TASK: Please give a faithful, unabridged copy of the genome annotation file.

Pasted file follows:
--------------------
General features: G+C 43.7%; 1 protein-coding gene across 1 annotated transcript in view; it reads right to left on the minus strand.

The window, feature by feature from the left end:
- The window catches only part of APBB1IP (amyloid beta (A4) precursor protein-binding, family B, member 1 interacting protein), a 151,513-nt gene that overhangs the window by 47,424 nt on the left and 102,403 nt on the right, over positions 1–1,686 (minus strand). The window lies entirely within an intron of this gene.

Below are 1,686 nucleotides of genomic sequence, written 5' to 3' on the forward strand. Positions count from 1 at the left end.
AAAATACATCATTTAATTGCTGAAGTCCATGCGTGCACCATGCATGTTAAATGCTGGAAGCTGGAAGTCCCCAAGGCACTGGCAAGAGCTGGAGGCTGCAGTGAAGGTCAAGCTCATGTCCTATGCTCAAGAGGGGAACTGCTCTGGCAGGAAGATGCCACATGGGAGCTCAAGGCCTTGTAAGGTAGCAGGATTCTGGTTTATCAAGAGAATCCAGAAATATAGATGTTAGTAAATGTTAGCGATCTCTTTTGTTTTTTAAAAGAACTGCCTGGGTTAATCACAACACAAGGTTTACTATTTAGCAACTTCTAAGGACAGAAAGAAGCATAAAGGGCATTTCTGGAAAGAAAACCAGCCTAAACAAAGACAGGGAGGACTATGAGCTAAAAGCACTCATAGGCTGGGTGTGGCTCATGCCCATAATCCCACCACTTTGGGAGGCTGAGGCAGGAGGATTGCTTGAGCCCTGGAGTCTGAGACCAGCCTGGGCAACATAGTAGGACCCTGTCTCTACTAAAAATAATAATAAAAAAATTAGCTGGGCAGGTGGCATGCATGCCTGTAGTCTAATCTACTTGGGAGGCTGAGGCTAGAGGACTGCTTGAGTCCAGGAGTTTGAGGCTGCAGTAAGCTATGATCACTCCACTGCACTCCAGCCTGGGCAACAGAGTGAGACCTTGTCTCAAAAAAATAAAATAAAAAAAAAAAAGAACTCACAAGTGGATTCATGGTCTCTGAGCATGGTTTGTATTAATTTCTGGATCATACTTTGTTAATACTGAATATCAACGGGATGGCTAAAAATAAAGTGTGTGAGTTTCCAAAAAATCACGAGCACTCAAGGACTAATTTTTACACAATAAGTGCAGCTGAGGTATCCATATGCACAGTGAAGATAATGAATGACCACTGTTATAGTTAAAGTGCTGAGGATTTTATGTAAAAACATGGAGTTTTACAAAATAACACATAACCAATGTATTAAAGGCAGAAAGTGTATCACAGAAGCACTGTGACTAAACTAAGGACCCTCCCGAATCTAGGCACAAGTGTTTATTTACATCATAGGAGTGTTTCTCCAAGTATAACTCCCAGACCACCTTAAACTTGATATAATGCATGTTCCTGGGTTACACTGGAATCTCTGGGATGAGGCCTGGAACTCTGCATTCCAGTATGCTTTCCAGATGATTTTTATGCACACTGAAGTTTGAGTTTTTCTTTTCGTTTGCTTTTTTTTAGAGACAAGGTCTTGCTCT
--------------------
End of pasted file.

General features: G+C 43.7%; 1 protein-coding gene across 1 annotated transcript in view; it reads right to left on the minus strand.

The window, feature by feature from the left end:
- The window catches only part of APBB1IP (amyloid beta (A4) precursor protein-binding, family B, member 1 interacting protein), a 151,513-nt gene that overhangs the window by 47,424 nt on the left and 102,403 nt on the right, over positions 1–1,686 (minus strand). The window lies entirely within an intron of this gene.

Below are 1,686 nucleotides of genomic sequence, written 5' to 3' on the forward strand. Positions count from 1 at the left end.
AAAATACATCATTTAATTGCTGAAGTCCATGCGTGCACCATGCATGTTAAATGCTGGAAGCTGGAAGTCCCCAAGGCACTGGCAAGAGCTGGAGGCTGCAGTGAAGGTCAAGCTCATGTCCTATGCTCAAGAGGGGAACTGCTCTGGCAGGAAGATGCCACATGGGAGCTCAAGGCCTTGTAAGGTAGCAGGATTCTGGTTTATCAAGAGAATCCAGAAATATAGATGTTAGTAAATGTTAGCGATCTCTTTTGTTTTTTAAAAGAACTGCCTGGGTTAATCACAACACAAGGTTTACTATTTAGCAACTTCTAAGGACAGAAAGAAGCATAAAGGGCATTTCTGGAAAGAAAACCAGCCTAAACAAAGACAGGGAGGACTATGAGCTAAAAGCACTCATAGGCTGGGTGTGGCTCATGCCCATAATCCCACCACTTTGGGAGGCTGAGGCAGGAGGATTGCTTGAGCCCTGGAGTCTGAGACCAGCCTGGGCAACATAGTAGGACCCTGTCTCTACTAAAAATAATAATAAAAAAATTAGCTGGGCAGGTGGCATGCATGCCTGTAGTCTAATCTACTTGGGAGGCTGAGGCTAGAGGACTGCTTGAGTCCAGGAGTTTGAGGCTGCAGTAAGCTATGATCACTCCACTGCACTCCAGCCTGGGCAACAGAGTGAGACCTTGTCTCAAAAAAATAAAATAAAAAAAAAAAAGAACTCACAAGTGGATTCATGGTCTCTGAGCATGGTTTGTATTAATTTCTGGATCATACTTTGTTAATACTGAATATCAACGGGATGGCTAAAAATAAAGTGTGTGAGTTTCCAAAAAATCACGAGCACTCAAGGACTAATTTTTACACAATAAGTGCAGCTGAGGTATCCATATGCACAGTGAAGATAATGAATGACCACTGTTATAGTTAAAGTGCTGAGGATTTTATGTAAAAACATGGAGTTTTACAAAATAACACATAACCAATGTATTAAAGGCAGAAAGTGTATCACAGAAGCACTGTGACTAAACTAAGGACCCTCCCGAATCTAGGCACAAGTGTTTATTTACATCATAGGAGTGTTTCTCCAAGTATAACTCCCAGACCACCTTAAACTTGATATAATGCATGTTCCTGGGTTACACTGGAATCTCTGGGATGAGGCCTGGAACTCTGCATTCCAGTATGCTTTCCAGATGATTTTTATGCACACTGAAGTTTGAGTTTTTCTTTTCGTTTGCTTTTTTTTAGAGACAAGGTCTTGCTCT